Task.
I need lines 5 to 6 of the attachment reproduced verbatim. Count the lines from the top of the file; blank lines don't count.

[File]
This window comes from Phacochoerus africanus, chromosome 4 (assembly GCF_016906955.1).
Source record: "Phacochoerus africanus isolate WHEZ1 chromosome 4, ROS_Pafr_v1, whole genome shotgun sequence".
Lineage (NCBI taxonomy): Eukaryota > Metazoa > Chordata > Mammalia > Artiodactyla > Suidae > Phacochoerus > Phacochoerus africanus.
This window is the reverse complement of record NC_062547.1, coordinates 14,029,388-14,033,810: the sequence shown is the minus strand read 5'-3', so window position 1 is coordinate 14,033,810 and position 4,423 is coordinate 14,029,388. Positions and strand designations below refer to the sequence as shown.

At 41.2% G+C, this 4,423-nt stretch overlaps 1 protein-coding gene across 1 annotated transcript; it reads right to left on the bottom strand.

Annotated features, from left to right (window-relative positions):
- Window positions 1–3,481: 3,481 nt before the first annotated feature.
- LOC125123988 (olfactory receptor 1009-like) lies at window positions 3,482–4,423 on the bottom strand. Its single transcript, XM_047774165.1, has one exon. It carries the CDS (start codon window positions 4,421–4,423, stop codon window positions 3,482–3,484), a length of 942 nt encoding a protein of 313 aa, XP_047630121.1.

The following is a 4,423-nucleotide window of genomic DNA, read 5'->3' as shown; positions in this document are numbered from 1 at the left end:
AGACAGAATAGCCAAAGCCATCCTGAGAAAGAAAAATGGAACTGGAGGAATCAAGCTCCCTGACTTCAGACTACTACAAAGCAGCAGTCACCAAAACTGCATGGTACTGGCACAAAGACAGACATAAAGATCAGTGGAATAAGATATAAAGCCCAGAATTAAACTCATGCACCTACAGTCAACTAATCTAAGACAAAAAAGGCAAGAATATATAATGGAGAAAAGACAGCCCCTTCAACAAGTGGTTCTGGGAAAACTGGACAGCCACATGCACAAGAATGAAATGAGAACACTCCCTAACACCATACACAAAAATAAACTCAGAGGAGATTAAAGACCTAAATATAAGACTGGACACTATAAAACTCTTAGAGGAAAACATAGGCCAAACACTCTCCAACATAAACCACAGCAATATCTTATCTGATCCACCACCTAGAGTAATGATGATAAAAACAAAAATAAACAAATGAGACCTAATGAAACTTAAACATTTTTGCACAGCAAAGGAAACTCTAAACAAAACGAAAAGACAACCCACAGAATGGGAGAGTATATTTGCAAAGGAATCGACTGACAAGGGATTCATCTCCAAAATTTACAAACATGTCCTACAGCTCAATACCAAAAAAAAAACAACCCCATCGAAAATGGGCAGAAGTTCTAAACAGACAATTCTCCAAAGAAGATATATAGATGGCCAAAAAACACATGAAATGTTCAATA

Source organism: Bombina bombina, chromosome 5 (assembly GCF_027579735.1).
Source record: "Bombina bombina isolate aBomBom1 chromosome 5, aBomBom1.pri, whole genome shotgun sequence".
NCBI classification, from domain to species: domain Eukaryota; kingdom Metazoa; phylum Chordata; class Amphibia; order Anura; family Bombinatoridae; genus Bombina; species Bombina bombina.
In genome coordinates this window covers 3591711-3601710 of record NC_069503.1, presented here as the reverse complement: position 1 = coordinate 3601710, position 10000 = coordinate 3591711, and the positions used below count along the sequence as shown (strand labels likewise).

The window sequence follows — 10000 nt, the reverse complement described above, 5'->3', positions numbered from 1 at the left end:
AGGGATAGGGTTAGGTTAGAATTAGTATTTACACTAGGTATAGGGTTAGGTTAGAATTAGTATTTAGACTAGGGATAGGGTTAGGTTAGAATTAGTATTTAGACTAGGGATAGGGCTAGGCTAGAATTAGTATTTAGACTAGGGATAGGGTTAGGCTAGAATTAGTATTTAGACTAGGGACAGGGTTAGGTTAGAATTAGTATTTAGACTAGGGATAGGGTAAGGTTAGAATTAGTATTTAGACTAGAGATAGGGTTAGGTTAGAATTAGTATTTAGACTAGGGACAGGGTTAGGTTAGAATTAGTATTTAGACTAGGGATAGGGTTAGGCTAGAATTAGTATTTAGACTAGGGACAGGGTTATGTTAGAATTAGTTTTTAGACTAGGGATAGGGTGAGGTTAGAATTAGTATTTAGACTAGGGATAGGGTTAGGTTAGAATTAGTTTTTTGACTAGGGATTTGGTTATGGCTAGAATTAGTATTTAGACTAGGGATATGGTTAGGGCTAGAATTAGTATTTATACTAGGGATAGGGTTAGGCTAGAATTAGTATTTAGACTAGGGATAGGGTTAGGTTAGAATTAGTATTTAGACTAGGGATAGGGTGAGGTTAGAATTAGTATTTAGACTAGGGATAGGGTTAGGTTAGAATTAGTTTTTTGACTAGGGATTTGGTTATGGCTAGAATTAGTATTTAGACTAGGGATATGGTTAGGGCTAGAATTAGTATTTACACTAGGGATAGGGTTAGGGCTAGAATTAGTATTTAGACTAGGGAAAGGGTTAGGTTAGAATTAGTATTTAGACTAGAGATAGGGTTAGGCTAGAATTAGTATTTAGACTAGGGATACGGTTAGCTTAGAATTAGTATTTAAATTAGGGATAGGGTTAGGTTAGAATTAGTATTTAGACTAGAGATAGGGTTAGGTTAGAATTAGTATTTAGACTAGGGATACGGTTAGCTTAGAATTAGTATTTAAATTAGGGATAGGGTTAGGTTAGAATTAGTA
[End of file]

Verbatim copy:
At 41.2% G+C, this 4,423-nt stretch overlaps 1 protein-coding gene across 1 annotated transcript; it reads right to left on the bottom strand.

Annotated features, from left to right (window-relative positions):